It’s curious to see the ways in which the notion and images of Africa as Eve, as the birthplace of the human species, and as “the dark continent” intersect, specifically in and through ideas of the feminine – the female as dark and dangerous, the black widow and femme fatale, as blood and the body, as the emotional, with men as the rational.
This isn’t at all an original observation, but I have no intention of going back and refreshing myself on the literature on the subject, and then rehearsing it with you. I was thinking about the subject in relation to what I wrote earlier, about the way in which all of the diverse peoples, nations and cultures of Africa are so often compressed down into one thing, Africa – and also in relation to a series of conversations I had with one of my more politically conservative friends (yes, you, George, but don’t take what follows too personally) about the future prospects of Africa – a subject we got onto, I seem to recall, from discussing the all-South African final in Super 14 rugby.
Like many people, one of my friend’s key points, touchstones, in any discussion of Africa is tribalism. Outbreak of violence? Tribalism. Political corruption? Tribalism. Starvation and disease? Tribalism. Rigged elections? Tribalism. Failure to develop adequate infrastructure? Tribalism. Uneven economic development? Capitalism – no wait, that’s tribalism, too. For my friend and others, (Sub-Saharan) Africa’s prospects for peace and justice are more or less fatally compromised by the persistence of tribalism everywhere on the continent.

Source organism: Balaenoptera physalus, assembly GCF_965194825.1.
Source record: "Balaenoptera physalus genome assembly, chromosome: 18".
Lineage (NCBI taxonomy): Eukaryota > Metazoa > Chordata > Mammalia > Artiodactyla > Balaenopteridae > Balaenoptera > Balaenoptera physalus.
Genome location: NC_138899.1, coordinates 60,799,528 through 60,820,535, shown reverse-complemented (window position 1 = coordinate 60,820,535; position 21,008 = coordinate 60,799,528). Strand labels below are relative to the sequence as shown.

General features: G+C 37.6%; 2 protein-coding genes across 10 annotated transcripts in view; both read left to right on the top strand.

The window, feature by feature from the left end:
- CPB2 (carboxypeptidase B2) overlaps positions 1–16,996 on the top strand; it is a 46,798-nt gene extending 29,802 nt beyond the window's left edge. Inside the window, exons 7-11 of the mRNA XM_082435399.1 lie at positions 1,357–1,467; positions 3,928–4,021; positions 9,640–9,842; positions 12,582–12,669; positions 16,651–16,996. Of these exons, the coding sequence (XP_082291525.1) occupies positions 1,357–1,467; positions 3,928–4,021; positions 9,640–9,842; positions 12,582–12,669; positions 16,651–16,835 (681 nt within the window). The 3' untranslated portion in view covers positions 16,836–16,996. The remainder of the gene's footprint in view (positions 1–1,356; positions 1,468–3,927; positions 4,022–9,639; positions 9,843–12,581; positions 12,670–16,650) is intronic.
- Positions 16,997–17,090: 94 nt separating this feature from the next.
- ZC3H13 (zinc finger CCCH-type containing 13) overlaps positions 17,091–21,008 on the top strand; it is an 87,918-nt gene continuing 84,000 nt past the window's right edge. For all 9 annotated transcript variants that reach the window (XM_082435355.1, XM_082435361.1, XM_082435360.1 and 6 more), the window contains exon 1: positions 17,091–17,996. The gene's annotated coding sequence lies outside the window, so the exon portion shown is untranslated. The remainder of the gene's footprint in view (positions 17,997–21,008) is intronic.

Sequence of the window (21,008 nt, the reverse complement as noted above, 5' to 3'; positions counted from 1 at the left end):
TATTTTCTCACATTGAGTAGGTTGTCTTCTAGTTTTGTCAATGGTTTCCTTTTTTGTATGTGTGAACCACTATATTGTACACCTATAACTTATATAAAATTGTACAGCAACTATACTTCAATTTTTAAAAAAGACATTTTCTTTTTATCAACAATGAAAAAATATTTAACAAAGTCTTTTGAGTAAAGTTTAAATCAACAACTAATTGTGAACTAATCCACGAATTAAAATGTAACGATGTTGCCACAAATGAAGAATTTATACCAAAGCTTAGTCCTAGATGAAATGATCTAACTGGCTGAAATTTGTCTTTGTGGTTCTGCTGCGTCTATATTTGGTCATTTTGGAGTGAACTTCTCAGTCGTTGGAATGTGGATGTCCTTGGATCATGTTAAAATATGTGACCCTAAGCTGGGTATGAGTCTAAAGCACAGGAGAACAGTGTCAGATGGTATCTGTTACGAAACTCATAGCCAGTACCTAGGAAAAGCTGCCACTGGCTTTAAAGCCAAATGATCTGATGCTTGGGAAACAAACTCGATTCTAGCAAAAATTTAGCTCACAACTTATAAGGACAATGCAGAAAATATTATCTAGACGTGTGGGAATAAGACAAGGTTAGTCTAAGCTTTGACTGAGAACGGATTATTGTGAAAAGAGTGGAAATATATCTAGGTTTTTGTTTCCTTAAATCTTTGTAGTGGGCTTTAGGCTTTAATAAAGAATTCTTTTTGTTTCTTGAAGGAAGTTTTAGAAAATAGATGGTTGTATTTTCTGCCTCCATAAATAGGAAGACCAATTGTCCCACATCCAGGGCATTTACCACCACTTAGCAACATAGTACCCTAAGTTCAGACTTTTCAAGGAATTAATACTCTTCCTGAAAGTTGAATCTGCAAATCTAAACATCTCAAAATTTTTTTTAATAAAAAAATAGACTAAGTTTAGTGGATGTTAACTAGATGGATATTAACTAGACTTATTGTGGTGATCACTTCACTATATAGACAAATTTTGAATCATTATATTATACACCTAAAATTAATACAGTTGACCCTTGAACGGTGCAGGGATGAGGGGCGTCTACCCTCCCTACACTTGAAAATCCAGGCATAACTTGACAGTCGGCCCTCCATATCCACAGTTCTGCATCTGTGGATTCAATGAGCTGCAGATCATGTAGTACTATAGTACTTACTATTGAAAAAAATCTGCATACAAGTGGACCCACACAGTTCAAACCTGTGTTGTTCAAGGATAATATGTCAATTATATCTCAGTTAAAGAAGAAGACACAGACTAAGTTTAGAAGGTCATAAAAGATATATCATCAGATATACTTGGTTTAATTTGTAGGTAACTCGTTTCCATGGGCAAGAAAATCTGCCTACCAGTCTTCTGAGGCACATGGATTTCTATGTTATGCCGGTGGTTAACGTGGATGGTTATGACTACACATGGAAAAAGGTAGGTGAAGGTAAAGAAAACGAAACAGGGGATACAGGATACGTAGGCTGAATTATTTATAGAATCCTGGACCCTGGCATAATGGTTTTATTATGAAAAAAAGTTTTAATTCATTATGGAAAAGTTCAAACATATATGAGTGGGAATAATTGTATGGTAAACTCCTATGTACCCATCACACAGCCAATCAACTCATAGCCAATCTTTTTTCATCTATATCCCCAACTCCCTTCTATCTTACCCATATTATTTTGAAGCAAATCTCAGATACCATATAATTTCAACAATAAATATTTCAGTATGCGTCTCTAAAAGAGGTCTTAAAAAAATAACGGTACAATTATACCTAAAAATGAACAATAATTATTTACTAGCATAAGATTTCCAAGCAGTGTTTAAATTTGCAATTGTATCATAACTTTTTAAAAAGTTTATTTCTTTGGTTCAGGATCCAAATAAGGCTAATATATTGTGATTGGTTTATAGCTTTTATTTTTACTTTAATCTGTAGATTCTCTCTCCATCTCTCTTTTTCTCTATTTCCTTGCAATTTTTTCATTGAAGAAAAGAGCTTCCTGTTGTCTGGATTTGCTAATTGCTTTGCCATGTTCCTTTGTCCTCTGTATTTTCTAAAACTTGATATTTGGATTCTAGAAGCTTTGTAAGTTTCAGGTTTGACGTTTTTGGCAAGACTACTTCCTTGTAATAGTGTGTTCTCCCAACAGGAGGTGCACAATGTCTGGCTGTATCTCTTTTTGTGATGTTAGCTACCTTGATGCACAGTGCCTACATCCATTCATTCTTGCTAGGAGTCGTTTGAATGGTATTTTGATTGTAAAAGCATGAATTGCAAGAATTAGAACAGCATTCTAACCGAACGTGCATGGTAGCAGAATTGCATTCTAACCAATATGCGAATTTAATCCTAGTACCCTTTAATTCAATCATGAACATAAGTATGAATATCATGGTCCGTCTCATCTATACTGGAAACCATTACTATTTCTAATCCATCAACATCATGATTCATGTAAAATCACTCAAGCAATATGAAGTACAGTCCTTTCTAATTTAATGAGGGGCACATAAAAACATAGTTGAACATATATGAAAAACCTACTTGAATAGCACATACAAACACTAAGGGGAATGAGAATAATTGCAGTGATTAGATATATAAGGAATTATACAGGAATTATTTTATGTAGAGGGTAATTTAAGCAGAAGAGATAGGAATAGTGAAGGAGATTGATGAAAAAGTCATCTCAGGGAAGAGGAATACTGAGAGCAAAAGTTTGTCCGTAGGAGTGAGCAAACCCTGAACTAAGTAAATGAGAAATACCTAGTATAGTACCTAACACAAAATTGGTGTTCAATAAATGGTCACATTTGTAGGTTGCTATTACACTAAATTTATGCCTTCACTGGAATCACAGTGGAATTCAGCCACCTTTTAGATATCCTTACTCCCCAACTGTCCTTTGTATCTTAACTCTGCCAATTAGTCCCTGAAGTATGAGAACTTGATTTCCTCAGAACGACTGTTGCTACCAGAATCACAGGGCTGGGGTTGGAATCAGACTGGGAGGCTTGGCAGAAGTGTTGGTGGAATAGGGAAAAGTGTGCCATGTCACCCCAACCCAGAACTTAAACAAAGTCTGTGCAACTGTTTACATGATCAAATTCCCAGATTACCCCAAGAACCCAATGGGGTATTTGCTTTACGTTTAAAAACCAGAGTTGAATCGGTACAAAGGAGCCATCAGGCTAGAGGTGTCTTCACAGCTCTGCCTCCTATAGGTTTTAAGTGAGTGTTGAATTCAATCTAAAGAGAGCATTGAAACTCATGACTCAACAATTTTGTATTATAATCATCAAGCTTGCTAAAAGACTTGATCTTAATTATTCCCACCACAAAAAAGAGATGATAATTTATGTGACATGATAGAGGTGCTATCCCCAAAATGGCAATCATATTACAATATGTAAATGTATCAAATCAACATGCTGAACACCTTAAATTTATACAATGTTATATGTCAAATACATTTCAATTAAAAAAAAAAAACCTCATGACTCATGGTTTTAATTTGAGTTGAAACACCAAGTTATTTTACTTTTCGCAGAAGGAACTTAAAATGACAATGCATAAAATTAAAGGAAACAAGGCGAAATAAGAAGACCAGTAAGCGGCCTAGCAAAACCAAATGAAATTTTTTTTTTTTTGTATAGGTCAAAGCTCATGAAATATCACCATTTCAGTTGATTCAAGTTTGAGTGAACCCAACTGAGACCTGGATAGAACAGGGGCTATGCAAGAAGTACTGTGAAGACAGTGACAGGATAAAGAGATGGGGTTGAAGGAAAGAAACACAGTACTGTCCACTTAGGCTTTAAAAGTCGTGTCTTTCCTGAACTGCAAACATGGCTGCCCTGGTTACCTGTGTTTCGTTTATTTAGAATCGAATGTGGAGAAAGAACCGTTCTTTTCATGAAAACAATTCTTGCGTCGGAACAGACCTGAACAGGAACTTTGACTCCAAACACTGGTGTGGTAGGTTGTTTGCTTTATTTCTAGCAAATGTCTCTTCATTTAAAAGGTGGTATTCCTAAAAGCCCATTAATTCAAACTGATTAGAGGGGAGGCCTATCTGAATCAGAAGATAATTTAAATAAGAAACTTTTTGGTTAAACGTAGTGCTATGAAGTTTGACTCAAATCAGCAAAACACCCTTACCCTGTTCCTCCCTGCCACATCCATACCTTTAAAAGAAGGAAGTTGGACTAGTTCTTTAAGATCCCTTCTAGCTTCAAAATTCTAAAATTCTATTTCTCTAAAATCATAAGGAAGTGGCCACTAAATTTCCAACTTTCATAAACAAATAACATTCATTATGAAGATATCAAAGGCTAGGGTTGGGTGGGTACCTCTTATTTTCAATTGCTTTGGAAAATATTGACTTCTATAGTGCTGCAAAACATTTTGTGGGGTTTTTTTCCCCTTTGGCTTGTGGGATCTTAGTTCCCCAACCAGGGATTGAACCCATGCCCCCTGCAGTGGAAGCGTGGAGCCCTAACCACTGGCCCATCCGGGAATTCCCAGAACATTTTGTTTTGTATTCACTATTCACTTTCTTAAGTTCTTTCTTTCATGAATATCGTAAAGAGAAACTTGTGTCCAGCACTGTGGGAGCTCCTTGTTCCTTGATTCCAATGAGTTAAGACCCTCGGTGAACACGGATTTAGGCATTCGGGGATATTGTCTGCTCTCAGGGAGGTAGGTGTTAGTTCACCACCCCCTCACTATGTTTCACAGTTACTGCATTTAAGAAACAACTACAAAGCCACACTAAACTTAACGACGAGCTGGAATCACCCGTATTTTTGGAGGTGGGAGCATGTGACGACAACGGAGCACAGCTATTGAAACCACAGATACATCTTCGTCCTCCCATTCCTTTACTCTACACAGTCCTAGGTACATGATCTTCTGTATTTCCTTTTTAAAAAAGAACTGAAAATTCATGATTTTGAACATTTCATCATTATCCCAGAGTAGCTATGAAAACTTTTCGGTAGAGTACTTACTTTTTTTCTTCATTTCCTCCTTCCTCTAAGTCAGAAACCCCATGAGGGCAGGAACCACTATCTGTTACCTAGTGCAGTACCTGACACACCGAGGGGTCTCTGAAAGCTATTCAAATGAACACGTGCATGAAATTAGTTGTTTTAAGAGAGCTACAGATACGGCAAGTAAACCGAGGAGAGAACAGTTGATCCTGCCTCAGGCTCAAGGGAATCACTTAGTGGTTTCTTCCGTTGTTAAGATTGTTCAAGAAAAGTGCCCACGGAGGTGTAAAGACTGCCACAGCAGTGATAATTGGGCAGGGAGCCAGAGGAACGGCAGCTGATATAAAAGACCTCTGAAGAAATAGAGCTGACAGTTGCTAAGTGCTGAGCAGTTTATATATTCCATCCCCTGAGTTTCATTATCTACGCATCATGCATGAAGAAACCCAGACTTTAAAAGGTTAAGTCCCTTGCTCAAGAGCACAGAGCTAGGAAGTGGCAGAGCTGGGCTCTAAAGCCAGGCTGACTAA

As an answer to everything, tribalism draws heavily on the associations of “the dark continent” and of Africa as the female. Tribalism is uncivilized, pre-modern, pre-rational – irrational even, based on ties of blood (familial). And at the end of the day, basically inexplicable, intransigent, unamenable to change. So as an explanation, tribalism has the added benefit of essentially dismissing the problem – all the problems – as impossible, unwinnable, and thereby absolving us of any need to intervene, to pursue change, to help – and, finally, to care.
And tribalism as explanation offers the additional very real and powerful benefit of situating the root causes of the problem in pre-history, in the mists of time, in biology. Nothing to do with the legacy of colonialism, or the impact of the current forms of corporate colonialism and globalized exploitation. Nothing to do with us.
Like the other higher primates of Africa, the chimpanzees and gorillas and the fossil remains of australopithecines and homo erectus, the various peoples of the African continent are relegated to the past, to pre-history. They are what we left behind in the march to the heights of civilization – nomads, animists, tribes, all rooted in biology and somewhat animalistic.